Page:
Before combining your finances, it’s a good idea to have a candid, in-depth discussion of your financial values and goals. Only by addressing these issues honestly, will you have a solid basis for making financial decisions?
An Ounce of Prevention. . .
Before opening a joint checking account, select one that requires both signatures for withdrawals. Have a clear understanding of what expenses the funds will cover. Keep detailed, up-to-date records of the contributions you each make toward shared expenses; otherwise, verification of these contributions may be difficult, if the relationship ends. And, if you do part company, close all joint bank and credit card accounts as opposed to just dividing them up.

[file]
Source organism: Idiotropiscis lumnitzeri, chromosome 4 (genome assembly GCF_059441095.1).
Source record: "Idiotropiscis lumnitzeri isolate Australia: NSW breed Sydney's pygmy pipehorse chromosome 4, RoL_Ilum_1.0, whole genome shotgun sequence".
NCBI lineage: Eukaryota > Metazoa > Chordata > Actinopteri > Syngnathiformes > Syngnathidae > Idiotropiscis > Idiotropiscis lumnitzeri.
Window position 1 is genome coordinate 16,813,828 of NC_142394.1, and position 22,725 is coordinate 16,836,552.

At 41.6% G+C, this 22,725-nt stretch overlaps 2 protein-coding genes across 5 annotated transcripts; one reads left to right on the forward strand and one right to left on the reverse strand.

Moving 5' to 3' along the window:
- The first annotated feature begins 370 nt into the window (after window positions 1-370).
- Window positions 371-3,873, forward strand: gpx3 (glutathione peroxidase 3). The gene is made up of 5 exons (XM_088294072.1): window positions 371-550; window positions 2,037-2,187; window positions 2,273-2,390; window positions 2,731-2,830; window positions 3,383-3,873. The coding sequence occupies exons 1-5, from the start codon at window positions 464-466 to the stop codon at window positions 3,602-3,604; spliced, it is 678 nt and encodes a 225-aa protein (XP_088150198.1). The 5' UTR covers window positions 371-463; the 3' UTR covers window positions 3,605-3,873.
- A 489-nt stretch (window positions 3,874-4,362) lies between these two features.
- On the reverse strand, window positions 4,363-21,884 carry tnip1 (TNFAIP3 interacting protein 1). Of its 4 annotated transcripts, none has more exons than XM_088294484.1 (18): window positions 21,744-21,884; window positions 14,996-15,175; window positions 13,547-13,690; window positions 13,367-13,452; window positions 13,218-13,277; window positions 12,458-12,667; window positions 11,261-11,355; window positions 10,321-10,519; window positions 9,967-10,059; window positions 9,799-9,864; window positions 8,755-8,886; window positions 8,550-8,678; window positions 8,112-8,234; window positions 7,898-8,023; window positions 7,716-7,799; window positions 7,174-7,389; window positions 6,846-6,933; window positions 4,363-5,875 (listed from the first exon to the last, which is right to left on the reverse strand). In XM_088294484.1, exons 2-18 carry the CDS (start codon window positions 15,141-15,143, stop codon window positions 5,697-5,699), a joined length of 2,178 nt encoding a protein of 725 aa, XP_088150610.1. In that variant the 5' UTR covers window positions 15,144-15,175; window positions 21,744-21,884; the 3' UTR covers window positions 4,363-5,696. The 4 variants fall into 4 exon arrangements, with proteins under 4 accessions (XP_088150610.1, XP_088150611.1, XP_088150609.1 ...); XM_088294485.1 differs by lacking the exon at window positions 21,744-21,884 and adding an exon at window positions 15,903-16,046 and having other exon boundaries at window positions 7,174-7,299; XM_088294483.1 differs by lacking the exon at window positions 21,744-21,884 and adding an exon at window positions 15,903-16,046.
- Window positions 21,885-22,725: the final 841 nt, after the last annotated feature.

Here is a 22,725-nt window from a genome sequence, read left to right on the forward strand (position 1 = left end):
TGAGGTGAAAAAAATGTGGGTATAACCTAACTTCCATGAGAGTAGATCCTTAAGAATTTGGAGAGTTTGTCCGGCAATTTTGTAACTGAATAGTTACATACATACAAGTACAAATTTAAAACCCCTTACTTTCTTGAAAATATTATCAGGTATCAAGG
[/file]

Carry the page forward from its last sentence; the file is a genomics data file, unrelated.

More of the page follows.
Remember, you are each fully responsible for all charges on a joint account. Besides, keep in mind that it’s important to establish and maintain your own separate credit history.
When it comes to retirement planning, unless you have a written agreement or irrevocable trust that will withstand a permanent separation, you may want to consider yourself as a single individual and plan accordingly. However, if you should decide to plan for retirement together, here are some strategies to look at: Investigate the possibility of joint and survivor benefits; designate each other as the beneficiary of life insurance policies and qualified retirement plans; and cross-own life insurance policies.